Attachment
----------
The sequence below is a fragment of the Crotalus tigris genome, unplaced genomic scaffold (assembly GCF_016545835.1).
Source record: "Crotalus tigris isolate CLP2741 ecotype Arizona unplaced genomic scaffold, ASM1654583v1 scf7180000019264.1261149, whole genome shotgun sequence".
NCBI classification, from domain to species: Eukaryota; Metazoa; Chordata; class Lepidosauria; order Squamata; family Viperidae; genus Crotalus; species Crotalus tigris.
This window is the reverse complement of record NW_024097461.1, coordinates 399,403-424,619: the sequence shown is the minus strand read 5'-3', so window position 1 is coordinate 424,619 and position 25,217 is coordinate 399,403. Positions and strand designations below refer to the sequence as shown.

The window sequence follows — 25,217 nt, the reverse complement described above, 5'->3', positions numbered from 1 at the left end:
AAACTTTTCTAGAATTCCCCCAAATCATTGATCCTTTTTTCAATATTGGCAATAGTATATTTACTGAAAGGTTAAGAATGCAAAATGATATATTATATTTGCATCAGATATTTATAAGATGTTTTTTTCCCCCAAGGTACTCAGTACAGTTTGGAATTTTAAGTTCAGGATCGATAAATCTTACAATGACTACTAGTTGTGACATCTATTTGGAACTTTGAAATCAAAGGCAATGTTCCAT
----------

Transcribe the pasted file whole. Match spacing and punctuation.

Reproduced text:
The sequence below is a fragment of the Crotalus tigris genome, unplaced genomic scaffold (assembly GCF_016545835.1).
Source record: "Crotalus tigris isolate CLP2741 ecotype Arizona unplaced genomic scaffold, ASM1654583v1 scf7180000019264.1261149, whole genome shotgun sequence".
NCBI classification, from domain to species: Eukaryota; Metazoa; Chordata; class Lepidosauria; order Squamata; family Viperidae; genus Crotalus; species Crotalus tigris.
This window is the reverse complement of record NW_024097461.1, coordinates 399,403-424,619: the sequence shown is the minus strand read 5'-3', so window position 1 is coordinate 424,619 and position 25,217 is coordinate 399,403. Positions and strand designations below refer to the sequence as shown.

The window sequence follows — 25,217 nt, the reverse complement described above, 5'->3', positions numbered from 1 at the left end:
AAACTTTTCTAGAATTCCCCCAAATCATTGATCCTTTTTTCAATATTGGCAATAGTATATTTACTGAAAGGTTAAGAATGCAAAATGATATATTATATTTGCATCAGATATTTATAAGATGTTTTTTTCCCCCAAGGTACTCAGTACAGTTTGGAATTTTAAGTTCAGGATCGATAAATCTTACAATGACTACTAGTTGTGACATCTATTTGGAACTTTGAAATCAAAGGCAATGTTCCAT